In the final weeks of the school year, Lincoln Elementary School students will have to adjust to a new lunchtime schedule that will not include recess.
All of the district’s elementary schools will have to make a similar change for next year, as a state audit found the schools were not meeting the requirements for teacher-student contact time.
State law requires public schools to offer 186 school days or 1,116 hours for grades one to 11. Kindergartners must have at least 465 hours and 12th graders 1,086 hours.
While the Hays schools won’t be penalized for falling short of the instructional time, they will be required to make changes for next year, Superintendent John Thissen said.
USD 489 is not likely the only schools having to make adjustments, he said.
“Not just in Hays, but across the state, the auditor is being more particular with the minutes,” he said.
Other schools might not have to take as drastic a measure as eliminating a lunchtime recess, however. Hays schools made adjustments to the elementary school days in years past.
“Over a number of years, there’s been maybe not as much money for the raises desired, so there was minutes cut out of the day here and there in the past,” Thissen said. “It’s made it very tight, and that’s where we’re at right now.”
Schools still will have morning and afternoon recess; the state allows 15-minute recess in the morning and the afternoon to count toward teacher-student contact time, but not a lunchtime recess or recess more than 15 minutes.
Lincoln Principal Elaine Rohleder sent an email to parents Thursday morning outlining the situation and the lunch schedule that will begin March 26. She was to explain it to the students during morning announcements today.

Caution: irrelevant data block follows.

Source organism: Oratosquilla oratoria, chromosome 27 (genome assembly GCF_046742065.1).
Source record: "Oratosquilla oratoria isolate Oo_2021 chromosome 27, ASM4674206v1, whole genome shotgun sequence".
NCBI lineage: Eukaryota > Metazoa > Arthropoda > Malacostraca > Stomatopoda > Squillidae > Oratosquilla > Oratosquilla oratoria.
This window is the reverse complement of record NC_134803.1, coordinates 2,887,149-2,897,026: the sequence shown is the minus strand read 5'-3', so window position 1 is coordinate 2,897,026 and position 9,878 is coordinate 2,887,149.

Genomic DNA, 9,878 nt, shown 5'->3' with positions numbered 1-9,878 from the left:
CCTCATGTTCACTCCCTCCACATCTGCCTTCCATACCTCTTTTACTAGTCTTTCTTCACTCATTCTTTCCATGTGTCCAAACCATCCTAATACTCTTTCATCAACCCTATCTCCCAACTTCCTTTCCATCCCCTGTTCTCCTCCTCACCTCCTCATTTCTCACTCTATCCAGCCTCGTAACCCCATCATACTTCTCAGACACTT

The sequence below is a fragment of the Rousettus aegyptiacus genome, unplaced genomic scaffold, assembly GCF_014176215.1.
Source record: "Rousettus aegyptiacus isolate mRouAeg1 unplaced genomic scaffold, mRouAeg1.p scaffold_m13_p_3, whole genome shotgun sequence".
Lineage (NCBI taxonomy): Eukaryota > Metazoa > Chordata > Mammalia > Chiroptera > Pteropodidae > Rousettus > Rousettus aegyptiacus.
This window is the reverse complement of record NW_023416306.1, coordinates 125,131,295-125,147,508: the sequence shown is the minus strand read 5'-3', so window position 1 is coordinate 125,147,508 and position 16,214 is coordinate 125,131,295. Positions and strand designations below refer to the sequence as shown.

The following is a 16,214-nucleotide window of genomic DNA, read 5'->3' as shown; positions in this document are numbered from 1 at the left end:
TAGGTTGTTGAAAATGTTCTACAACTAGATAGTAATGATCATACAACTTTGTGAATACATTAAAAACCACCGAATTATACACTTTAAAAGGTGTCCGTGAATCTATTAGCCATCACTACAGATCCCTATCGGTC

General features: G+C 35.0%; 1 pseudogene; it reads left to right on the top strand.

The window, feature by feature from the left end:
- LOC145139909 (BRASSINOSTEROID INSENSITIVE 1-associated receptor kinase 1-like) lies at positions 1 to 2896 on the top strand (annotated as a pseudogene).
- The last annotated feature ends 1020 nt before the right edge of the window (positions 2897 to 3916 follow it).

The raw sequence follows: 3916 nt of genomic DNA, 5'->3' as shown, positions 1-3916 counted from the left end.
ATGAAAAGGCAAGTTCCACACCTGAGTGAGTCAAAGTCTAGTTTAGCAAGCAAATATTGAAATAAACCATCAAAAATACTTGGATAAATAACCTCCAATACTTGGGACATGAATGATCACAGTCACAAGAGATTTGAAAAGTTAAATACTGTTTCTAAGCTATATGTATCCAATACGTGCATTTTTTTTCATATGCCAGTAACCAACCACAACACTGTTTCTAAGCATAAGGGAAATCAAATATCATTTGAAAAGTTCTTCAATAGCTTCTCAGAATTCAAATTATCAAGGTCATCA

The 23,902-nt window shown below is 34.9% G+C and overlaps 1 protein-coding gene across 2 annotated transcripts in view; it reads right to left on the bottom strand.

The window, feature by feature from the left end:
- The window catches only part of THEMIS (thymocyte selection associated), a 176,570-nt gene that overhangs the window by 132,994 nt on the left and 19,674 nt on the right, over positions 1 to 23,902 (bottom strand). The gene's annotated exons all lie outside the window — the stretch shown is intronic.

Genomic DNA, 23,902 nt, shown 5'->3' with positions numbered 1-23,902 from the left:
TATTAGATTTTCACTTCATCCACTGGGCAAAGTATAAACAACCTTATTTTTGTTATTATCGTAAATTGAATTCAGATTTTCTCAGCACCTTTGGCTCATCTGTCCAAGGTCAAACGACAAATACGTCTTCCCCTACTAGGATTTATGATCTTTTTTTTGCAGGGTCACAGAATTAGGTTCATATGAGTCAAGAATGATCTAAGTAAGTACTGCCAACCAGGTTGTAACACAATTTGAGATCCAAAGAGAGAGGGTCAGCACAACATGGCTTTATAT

Individual classes will report to the cafeteria in five-minute increments. Students will have 20 minutes to eat lunch. At the end of that time, they will put their trays away, line up and be escorted back to their classrooms.
“We are phasing it in by grade level starting after spring break,” Rohleder said.
“We’re trying to work out the kinks before the end of the school year, so that when we start school, it’s all ready to go. The kids will know and understand how it works, so that way it’s a smooth transition,” she said.
Fifth graders will begin the schedule, with each consecutive grade starting each week through April 30.
“Then finally, we’ll have everybody phased in and have two full weeks where we’ll have everybody eating on a 20-minute schedule,” she said.
Thissen said the district’s other elementary schools might work with a schedule change yet this year, but it is up to the building administration to make that decision.
The superintendent praised Rohleder for taking the initiative to phase in the schedule now, especially with the fact she will be retiring at the end of the school year.
“Since she’s retiring, she wouldn’t have had to do anything at all. Someone new could have come in next year and have to deal with the changes. I commend her that she’s thinking ahead, trying it and helping her staff out even before the new person takes over so they have a procedure in good shape starting the next school year,” he said.